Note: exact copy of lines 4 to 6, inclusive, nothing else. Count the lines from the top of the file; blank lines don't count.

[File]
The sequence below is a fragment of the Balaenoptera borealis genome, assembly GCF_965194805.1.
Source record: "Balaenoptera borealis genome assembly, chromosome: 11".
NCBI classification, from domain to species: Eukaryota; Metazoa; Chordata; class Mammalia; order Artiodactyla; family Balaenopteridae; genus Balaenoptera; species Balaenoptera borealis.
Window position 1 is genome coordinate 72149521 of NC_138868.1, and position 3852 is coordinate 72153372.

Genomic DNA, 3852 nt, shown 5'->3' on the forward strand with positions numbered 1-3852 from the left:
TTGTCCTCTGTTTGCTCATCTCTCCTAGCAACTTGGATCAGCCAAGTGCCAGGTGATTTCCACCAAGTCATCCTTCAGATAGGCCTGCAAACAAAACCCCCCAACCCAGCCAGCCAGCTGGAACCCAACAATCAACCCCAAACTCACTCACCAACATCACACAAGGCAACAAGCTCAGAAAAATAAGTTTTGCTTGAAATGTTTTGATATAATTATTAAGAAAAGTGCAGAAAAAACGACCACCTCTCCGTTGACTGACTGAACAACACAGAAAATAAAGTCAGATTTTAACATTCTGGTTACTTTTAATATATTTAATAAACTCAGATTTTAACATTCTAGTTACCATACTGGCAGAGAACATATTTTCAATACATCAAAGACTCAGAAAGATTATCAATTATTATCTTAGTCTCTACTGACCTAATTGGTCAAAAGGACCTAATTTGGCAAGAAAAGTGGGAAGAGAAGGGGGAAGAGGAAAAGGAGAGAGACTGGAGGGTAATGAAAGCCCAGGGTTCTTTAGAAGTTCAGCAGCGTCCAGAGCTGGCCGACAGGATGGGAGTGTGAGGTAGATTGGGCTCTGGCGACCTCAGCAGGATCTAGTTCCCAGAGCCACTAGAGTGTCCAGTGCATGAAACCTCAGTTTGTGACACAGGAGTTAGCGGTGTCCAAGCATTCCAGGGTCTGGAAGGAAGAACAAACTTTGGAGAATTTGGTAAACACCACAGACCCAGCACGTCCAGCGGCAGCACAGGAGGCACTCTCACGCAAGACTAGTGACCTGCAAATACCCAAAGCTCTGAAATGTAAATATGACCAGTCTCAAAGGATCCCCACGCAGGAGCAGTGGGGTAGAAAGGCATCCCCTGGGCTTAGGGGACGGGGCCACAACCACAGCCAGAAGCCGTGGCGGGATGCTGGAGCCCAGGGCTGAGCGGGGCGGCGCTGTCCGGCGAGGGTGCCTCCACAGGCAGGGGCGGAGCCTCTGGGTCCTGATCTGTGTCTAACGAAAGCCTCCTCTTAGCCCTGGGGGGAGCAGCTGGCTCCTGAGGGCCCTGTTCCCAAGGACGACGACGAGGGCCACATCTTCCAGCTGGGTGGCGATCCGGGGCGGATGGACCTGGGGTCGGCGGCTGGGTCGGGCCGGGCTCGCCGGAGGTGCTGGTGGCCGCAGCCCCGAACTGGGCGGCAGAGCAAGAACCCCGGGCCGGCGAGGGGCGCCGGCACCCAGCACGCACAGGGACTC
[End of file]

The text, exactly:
Window position 1 is genome coordinate 72149521 of NC_138868.1, and position 3852 is coordinate 72153372.

Genomic DNA, 3852 nt, shown 5'->3' on the forward strand with positions numbered 1-3852 from the left:
TTGTCCTCTGTTTGCTCATCTCTCCTAGCAACTTGGATCAGCCAAGTGCCAGGTGATTTCCACCAAGTCATCCTTCAGATAGGCCTGCAAACAAAACCCCCCAACCCAGCCAGCCAGCTGGAACCCAACAATCAACCCCAAACTCACTCACCAACATCACACAAGGCAACAAGCTCAGAAAAATAAGTTTTGCTTGAAATGTTTTGATATAATTATTAAGAAAAGTGCAGAAAAAACGACCACCTCTCCGTTGACTGACTGAACAACACAGAAAATAAAGTCAGATTTTAACATTCTGGTTACTTTTAATATATTTAATAAACTCAGATTTTAACATTCTAGTTACCATACTGGCAGAGAACATATTTTCAATACATCAAAGACTCAGAAAGATTATCAATTATTATCTTAGTCTCTACTGACCTAATTGGTCAAAAGGACCTAATTTGGCAAGAAAAGTGGGAAGAGAAGGGGGAAGAGGAAAAGGAGAGAGACTGGAGGGTAATGAAAGCCCAGGGTTCTTTAGAAGTTCAGCAGCGTCCAGAGCTGGCCGACAGGATGGGAGTGTGAGGTAGATTGGGCTCTGGCGACCTCAGCAGGATCTAGTTCCCAGAGCCACTAGAGTGTCCAGTGCATGAAACCTCAGTTTGTGACACAGGAGTTAGCGGTGTCCAAGCATTCCAGGGTCTGGAAGGAAGAACAAACTTTGGAGAATTTGGTAAACACCACAGACCCAGCACGTCCAGCGGCAGCACAGGAGGCACTCTCACGCAAGACTAGTGACCTGCAAATACCCAAAGCTCTGAAATGTAAATATGACCAGTCTCAAAGGATCCCCACGCAGGAGCAGTGGGGTAGAAAGGCATCCCCTGGGCTTAGGGGACGGGGCCACAACCACAGCCAGAAGCCGTGGCGGGATGCTGGAGCCCAGGGCTGAGCGGGGCGGCGCTGTCCGGCGAGGGTGCCTCCACAGGCAGGGGCGGAGCCTCTGGGTCCTGATCTGTGTCTAACGAAAGCCTCCTCTTAGCCCTGGGGGGAGCAGCTGGCTCCTGAGGGCCCTGTTCCCAAGGACGACGACGAGGGCCACATCTTCCAGCTGGGTGGCGATCCGGGGCGGATGGACCTGGGGTCGGCGGCTGGGTCGGGCCGGGCTCGCCGGAGGTGCTGGTGGCCGCAGCCCCGAACTGGGCGGCAGAGCAAGAACCCCGGGCCGGCGAGGGGCGCCGGCACCCAGCACGCACAGGGACTC